Split up the most-populated states. Do it for democracy.
I am not a democrat in the narrow sense. I see no magical properties in the “will” of fifty-percent-plus-one of some (arbitrarily defined) population as determined by some (arbitrarily established) voting mechanism such that the majority should be able to rule it over the minority. Continue reading “Add More States to Make the U.S. More Democratic”
Imagine what would happen to you as a regular citizen in the following circumstances. You do not like a woman photographing a public incident, so you demand that she stop. When she declines to stop, you grab her arm and twist it, physically restrain her, and forcibly put her into the back of a car.
Assuming a police officer witnessed the event or arrived at the scene after the fact, we all know what would happen to you as a regular citizen. You would be arrested and charged with multiple crimes. Continue reading “Are Police above the Law?”
The Supreme Court is right about one thing: It is unfair of state and local governments to disadvantage local businesses by requiring them to collect sales taxes that out-of-state internet and mail-order businesses do not have to collect.
But the claim that states should therefore extend the pain to out-of-state business essentially argues that two wrongs make a right: that state and local governments should compensate by imposing similar—although in practice far more onerous—disadvantages on out-of-state businesses.
Consider other basic principles of legal justice violated by allowing state and local governments to force out-of-state businesses to collect sales taxes. Continue reading “How Interstate Sales Taxes Violate Core Principles of Legal Justice”
The good news from the perspective of liberty and human decency is that major Colorado politicians are now fighting over who is doing the most to protect migrant families detained at the border.
Unfortunately, some of the details have gotten lost in the social media spats, so we should seek to clarify who has said and done what. Continue reading “Joe Salazar and Mike Coffman Spar over Migrant Family Separations”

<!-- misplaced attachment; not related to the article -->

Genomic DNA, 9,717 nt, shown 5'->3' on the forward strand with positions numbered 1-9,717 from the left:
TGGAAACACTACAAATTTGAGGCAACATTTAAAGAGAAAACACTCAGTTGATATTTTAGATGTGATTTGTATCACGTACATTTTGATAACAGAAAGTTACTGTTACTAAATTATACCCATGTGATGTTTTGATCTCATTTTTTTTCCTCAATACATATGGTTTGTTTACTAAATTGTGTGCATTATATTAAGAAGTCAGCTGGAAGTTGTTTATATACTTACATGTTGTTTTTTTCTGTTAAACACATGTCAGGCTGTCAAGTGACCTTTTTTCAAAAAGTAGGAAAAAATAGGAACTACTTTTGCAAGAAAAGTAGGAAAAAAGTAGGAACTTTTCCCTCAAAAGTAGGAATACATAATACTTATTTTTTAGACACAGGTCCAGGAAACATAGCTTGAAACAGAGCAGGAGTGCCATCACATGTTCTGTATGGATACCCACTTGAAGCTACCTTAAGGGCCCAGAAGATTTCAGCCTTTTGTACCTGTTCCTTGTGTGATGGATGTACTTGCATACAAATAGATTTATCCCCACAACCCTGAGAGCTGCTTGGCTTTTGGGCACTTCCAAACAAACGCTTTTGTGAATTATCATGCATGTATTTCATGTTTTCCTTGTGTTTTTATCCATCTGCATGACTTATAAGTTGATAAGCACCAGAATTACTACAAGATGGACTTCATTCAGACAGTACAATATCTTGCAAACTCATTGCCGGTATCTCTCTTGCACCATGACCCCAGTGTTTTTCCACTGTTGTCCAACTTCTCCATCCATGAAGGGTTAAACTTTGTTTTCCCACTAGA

Five of nine members of Colorado’s Congressional delegation (counting Senators) have condemned the U.S. policy of separating migrant families at the border. These are Senator Michael Bennet and Representatives Mike Coffman, Ed Perlmutter, Jared Polis, and Diana DeGette. Continue reading “Where Colorado’s Congressional Delegation Stands on the Separation of Migrant Families”
My biggest fear about Colorado elections this year is that we’ll end up with single-party governance by the Democrats. If that happens, we will almost certainly end up with new taxes and more badly written anti-gun laws, just like we did last time the Democrats dominated state government. We’ll also end up with aggressive and costly energy policies and economic regulations. Continue reading “Reflections on Colorado’s Primary Elections”
When my unaffiliated wife got two primary ballots (one Republican and one Democrat) whereas I got only one (Republican), it became crystal clear to me that, for most people, registering with a political party in Colorado is now a sucker’s bet. Continue reading “Colorado’s Primary Fiasco”
The Colorado Freedom Report is back. Why? The world is going to hell (in important ways) and I want to do my bit to try to help save it, focusing on the region where I live. Continue reading “Return of the Colorado Freedom Report“